'Polonaise' carpet thumbnail 1
'Polonaise' carpet thumbnail 2
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images
Image of Gallery in South Kensington
On display at V&A South Kensington
Islamic Middle East, Room 42, The Jameel Gallery

'Polonaise' carpet

Carpet
1600-1625 (made)
Artist/Maker
Place of origin

This type of carpet is known as a ‘Polonaise carpet’ even though it was made in Iran. The design of this fragment is nearly identical to that of a huge carpet donated to the shrine at Najaf in Iraq, probably by Shah Abbas the Great.

The misleading name arose because carpets of this type came to Europe in the early 17th century through trade or as royal gifts. Many were found in Poland and were later mistaken for Polish products. This gave rise to the term ‘Polonaise carpet’.


Object details
Category
Object type
Materials and techniques
Silk warp and weft, silk pile with metal-wrapped thread
Brief description
Carpet fragment, silk knotted pile on silk foundation with metal-wrapped thread brocading, 'Polonaise' strapwork design on red ground with borders on two sides, probably Isfahan, Safavid Iran, 1600-1625
Physical description
A large rectangular carpet fragment with borders on two sides. Strapwork design in red and yellow silk with gold- and silver-wrapped thread.
Dimensions
  • Length: 259cm
  • Width: 144.8cm
plus board
Style
Gallery label
Jameel Gallery Carpet Fragment with Red Ground Iran, probably Isfahan 1600-25 Carpets of this type were taken to Europe in the early 17th century through trade or as royal gifts. Many were found in Poland and were later mistaken for Polish products. Yet the design is nearly identical to that of a huge carpet donated to the shrine at Najaf in Iraq, probably by Shah Abbas the Great. Silk warps (Z2S), silk wefts and pile, and metal-wrapped thread Museum no. T.36-1954(Jameel Gallery)
Object history
Sold to the Museum in May 1954, by Lady Christabel Aberconway for £2,000; the carpet had been in the collection of Lady Aberconway at least since 1931, when she lent it to the Exhibition of Persian Art in 1931.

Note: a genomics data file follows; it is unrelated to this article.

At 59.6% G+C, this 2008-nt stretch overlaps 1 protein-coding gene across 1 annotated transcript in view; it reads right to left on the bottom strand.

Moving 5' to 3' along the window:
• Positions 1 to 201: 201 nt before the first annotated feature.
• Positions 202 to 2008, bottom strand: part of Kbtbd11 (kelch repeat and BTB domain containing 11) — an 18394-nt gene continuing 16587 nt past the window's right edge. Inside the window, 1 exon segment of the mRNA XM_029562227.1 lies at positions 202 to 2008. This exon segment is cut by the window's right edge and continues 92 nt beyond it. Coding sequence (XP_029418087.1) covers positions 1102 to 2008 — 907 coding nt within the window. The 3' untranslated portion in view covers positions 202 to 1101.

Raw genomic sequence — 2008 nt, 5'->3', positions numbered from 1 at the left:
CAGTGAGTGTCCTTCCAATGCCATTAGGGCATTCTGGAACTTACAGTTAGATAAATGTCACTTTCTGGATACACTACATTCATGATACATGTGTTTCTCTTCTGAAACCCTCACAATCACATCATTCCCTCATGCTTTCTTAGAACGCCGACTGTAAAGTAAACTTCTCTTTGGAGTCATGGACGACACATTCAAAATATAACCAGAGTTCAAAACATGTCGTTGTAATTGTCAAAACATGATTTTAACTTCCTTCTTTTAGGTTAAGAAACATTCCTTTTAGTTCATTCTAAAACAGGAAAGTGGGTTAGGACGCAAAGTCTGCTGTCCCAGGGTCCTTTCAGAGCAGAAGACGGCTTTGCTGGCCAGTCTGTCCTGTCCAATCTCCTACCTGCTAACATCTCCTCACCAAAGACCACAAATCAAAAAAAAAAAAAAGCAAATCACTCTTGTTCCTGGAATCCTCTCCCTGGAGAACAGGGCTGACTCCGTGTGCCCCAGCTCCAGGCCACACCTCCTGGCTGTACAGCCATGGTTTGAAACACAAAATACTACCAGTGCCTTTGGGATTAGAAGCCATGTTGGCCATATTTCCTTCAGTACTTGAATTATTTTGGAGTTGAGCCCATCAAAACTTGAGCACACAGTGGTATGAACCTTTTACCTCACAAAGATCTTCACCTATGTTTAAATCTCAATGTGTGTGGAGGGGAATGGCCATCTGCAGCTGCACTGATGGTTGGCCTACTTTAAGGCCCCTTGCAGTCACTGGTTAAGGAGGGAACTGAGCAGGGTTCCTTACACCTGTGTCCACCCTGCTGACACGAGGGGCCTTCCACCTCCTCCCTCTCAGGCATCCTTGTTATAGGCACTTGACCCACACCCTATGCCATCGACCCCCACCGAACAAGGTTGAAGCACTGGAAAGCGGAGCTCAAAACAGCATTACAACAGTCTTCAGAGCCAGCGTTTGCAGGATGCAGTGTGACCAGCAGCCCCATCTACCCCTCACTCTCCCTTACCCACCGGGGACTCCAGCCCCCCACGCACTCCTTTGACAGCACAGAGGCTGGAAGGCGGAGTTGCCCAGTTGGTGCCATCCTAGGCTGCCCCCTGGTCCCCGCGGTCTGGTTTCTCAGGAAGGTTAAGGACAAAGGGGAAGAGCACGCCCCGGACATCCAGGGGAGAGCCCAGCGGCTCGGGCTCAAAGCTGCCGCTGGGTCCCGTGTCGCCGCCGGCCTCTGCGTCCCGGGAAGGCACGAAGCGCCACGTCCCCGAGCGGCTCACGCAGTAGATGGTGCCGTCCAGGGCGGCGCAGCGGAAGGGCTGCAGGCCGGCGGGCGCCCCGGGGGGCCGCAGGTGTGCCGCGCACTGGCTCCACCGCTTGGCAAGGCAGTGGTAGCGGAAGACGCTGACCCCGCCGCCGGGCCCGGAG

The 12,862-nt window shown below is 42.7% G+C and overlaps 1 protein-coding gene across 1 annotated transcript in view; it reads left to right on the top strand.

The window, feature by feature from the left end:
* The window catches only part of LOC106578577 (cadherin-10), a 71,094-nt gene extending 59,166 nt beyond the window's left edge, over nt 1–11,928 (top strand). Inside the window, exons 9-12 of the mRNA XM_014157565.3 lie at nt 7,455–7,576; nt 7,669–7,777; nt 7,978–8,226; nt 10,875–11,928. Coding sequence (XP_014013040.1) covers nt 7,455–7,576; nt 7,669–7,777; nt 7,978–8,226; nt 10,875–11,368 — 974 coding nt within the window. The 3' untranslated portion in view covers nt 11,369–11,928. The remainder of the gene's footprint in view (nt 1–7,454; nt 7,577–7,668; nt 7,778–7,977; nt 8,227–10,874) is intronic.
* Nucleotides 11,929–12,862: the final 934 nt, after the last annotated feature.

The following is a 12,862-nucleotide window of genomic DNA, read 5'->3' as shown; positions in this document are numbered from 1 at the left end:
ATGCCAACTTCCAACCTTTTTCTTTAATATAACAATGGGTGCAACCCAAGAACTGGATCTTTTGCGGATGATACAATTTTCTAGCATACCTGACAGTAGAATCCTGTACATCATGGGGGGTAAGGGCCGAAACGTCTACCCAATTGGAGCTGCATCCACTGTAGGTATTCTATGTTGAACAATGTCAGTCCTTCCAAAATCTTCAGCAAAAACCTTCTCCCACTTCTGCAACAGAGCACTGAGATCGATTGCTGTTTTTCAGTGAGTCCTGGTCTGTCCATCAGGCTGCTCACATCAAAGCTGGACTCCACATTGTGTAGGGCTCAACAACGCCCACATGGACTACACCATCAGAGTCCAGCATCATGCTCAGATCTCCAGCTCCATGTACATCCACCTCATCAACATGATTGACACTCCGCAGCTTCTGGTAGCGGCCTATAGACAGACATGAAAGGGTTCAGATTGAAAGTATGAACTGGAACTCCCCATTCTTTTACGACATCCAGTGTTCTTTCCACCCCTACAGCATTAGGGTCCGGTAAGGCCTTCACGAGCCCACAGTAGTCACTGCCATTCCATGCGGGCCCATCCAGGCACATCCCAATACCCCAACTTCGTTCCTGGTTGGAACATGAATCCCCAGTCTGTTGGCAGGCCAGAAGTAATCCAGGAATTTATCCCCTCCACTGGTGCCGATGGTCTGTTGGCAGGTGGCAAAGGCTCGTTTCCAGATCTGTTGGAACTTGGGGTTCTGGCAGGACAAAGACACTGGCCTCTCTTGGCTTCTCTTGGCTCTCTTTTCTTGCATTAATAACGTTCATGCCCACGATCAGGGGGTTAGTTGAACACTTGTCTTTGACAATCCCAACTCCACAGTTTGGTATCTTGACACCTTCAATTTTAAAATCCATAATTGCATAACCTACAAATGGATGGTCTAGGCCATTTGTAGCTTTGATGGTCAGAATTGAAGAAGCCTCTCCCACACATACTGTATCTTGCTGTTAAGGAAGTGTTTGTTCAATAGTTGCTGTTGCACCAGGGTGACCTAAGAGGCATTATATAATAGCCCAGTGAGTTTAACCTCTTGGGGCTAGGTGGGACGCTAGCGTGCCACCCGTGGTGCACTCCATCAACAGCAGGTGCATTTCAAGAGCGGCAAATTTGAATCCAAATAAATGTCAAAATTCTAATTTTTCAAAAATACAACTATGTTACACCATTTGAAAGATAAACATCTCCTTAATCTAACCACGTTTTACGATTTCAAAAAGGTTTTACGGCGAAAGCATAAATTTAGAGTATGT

Production
The term 'Polonaise carpet' arose when carpets of this type were found in Polish collections.
Summary
This type of carpet is known as a ‘Polonaise carpet’ even though it was made in Iran. The design of this fragment is nearly identical to that of a huge carpet donated to the shrine at Najaf in Iraq, probably by Shah Abbas the Great.



The misleading name arose because carpets of this type came to Europe in the early 17th century through trade or as royal gifts. Many were found in Poland and were later mistaken for Polish products. This gave rise to the term ‘Polonaise carpet’.
Bibliographic references
  • The Arts of Islam, Catalogue of the exhibition held at the Hayward Gallery, 8 April - 4 July, 1976, The Arts Council of Great Britain, 1976; cat.no.64, p.101.
  • Mehmet Aga-Oglu, Safavid Rugs and Textiles. The Collection of the Shrine of Imam`Ali at Al-Najaf, New York, 1941, fig.4.
  • Maurice Dimand, Oriental Rugs in the Metropolitan Museum of Art, New York, 1973, pp.59-60.
  • James Allan, The Art and Architecture of Twelver Shi'ism: Iraq, Iran and the Indian Sub-Continent, London, 2012, pl.3.5b, p.87.
  • Exhibition of Persian Art, Catalogue of an exhibition at the Royal Academy of Arts, London from 7th January to 7th March 1931, p.168, no.265.
  • Arthur Upham Pope, A Survey of Persian Art, vol.IV, p.2395 and vol.XII, p.1252.
Collection
Accession number
T.36-1954

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Record createdNovember 4, 2003
Record URL
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